Just as we were preparing to head down to the festival grounds for the 2 PM opener, another small storm rolled through. We heard the announcement that they were holding off on the first band, so we parked ourselves in the tent for this one. By the time we realized the storm was over they were starting the music, so I missed out on that 3 song window again – this time it was Son Little. I did enjoy the rest of his set though – he’s a very talented blues artist and I hope to see him gracing a Blues Fest stage in the near future!

Saturday afternoon while waiting for the 3-song “cattle call” at the photographers’ gate, I whiled the time away visiting with various photographers – one was from the Cedar Rapids Gazette, another from Waterloo. Some were students at Wartburg. The most interesting of those conversations was with Rachel from Indianapolis. She is a blogger and concert photographer – I asked her “so you drove all the way to northern Iowa to cover a festival?” Well – not entirely.

It seems she had a bucket list item of her own to check off, and along the way to Waverly she was able to do just that. Unbeknownst to us regulars this writer/photographer visited Codfish Hollow for the first time on Wednesday. Her bucket list item? Codfish Hollow itself. How fortunate that Oberst landed at Codfish Hollow in the same week she was already planning to attend the Gentlemen of the Road festival just down the road in Waverly.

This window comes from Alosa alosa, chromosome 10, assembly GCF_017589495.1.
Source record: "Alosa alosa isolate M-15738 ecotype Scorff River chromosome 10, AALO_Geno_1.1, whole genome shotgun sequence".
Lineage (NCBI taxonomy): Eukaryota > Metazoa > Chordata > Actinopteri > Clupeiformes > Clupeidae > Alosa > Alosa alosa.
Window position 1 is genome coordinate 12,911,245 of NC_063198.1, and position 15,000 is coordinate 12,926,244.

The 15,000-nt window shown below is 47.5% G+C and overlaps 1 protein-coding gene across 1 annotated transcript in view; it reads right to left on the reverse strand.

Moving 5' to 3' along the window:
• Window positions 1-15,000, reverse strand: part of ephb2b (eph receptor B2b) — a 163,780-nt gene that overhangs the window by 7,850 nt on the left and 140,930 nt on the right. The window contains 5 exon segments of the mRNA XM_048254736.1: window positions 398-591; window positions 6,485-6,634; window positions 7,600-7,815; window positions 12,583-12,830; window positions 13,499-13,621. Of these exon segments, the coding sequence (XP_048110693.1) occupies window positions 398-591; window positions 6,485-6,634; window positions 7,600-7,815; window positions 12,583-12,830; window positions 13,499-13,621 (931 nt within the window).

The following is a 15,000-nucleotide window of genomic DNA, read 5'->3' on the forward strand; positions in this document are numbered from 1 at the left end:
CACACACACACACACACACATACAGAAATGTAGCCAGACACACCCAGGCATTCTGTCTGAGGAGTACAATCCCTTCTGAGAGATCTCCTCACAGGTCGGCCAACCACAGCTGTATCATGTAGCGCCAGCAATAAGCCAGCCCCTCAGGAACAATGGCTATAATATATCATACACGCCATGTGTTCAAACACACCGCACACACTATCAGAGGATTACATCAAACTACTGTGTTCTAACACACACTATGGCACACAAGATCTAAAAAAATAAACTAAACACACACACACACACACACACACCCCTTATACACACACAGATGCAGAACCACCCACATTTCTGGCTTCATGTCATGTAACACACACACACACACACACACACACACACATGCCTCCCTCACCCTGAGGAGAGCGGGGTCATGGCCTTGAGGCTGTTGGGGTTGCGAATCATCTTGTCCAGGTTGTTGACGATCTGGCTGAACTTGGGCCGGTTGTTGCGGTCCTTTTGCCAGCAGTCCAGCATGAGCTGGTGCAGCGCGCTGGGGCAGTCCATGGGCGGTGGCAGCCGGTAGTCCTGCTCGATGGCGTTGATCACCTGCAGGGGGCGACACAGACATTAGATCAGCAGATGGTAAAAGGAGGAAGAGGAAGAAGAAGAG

She proceeded to tell me about this magical place she had discovered in Iowa and about the wonder of absorbing it all for the first time. I listened with the heart of someone who knew exactly what she meant. Then I told her why I believe Codfish Hollow is so special and magical. Hopefully she’ll be back our way, and I'll be watching for both her photos of Codfish Hollow and of GOTR.

The rest of the afternoon was dry, but thanks to the heavy rains Saturday morning, the photographers’ pit in front of the stage resembled a mud-wrestling pit. By the end of the second set, we all had muddy legs, but I don’t really think any of us cared at that point. The second set of the day belonged to Jeff the Brotherhood. This rock band from Tennessee came out shirtless, and by the end of their set, the sun had escaped the cloud cover. Their hard rock sound was so different from the rest of the day’s acts, but very welcome.